In conclusion, ES significantly inhibited cell proliferation and induced apoptosis in human lung squamous cancer cell line H-520 and has the potential to be a radiosensitizer, which may due to the cell cycle redistribution, increase of cell apoptosis and influences on the PI3K-Akt pathway and MAPKs. The present data offer basic information of the combining ES and irradiation on tumor treatment, which may have clinical significance.
ED: recombinant human endostatin; ES: Endostar; PE: plating efficiency; SF: survival fraction; SER: sensitization enhancement ratio; D0: mean lethal dose; mean inactivation dose, Dq: quasithreshold dose; N: extrapolation number; SF2: surviving fraction after 2Gy irradiation; MTT: methyl thiazolyl tetrazolium; FCM: flow cytometry; NSCLC: non-small cell lung cancer; HUVECS: human umbilical vein endothelial cells.
The authors declare that they have no competing interests.
ZYY carried out cell colony-forming assay, fluorescence-activated cell sorting, flow cytometric analysis, and drafted the manuscript. JJW participated in its design and revised the manuscript. FL performed the statistical analysis. YDZ carried out the irradiation experiment. YZ supervised experimental work and revised the manuscript. All authors read and approved the final manuscript.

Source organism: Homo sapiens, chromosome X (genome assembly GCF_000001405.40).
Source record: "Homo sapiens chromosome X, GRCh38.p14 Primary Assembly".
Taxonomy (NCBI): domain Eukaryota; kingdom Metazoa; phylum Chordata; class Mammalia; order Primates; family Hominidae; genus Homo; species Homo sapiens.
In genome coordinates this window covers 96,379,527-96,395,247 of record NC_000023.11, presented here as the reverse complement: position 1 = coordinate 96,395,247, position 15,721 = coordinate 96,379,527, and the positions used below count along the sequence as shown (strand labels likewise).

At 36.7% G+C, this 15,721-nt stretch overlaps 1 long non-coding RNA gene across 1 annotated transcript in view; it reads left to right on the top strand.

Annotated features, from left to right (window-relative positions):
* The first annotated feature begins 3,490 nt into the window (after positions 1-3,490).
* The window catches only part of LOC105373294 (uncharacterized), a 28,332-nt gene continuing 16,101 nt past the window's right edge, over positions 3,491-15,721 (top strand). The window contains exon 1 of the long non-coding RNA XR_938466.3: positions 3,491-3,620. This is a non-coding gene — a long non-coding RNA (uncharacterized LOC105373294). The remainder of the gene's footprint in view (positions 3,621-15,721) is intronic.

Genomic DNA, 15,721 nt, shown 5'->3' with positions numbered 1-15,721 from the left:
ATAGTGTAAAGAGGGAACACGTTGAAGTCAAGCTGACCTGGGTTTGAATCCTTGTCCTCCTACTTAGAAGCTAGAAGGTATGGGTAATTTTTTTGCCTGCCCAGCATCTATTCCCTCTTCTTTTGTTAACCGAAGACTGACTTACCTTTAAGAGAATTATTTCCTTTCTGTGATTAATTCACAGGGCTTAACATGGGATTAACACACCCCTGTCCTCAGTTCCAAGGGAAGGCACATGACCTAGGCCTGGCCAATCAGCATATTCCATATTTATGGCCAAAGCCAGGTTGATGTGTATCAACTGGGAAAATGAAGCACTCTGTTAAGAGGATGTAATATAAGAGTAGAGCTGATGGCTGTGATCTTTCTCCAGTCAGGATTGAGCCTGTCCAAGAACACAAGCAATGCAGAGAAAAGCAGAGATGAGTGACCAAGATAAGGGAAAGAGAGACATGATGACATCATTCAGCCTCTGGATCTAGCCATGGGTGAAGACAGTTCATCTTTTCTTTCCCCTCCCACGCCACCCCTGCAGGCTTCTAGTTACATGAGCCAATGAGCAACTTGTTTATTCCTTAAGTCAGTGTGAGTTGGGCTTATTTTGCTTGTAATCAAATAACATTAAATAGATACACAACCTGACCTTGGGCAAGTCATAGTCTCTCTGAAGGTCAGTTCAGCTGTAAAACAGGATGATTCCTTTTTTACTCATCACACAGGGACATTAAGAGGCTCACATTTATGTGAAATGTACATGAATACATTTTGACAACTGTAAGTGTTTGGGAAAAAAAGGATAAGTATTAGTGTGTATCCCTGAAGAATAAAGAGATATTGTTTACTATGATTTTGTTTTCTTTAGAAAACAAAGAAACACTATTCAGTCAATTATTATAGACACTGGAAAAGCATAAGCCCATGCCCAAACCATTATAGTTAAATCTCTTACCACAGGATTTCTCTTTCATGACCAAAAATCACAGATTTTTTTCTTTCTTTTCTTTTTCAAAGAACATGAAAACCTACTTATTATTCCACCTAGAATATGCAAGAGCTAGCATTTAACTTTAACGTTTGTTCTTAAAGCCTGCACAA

The authors wish to thank Ms. Jing Wang and Ms. Jianxia Peng for their expert technical assistance, Ms. Qinghuan Li for her excellent laboratory management. This work was partially supported by grants from the Ministry of Civil Affair, China (2007 18, to JW) and Chinese Academy of Sciences (KJCX2-YW-L08, to YZ). The funding body plays an importamt role in the decision to submit the manuscript for publication.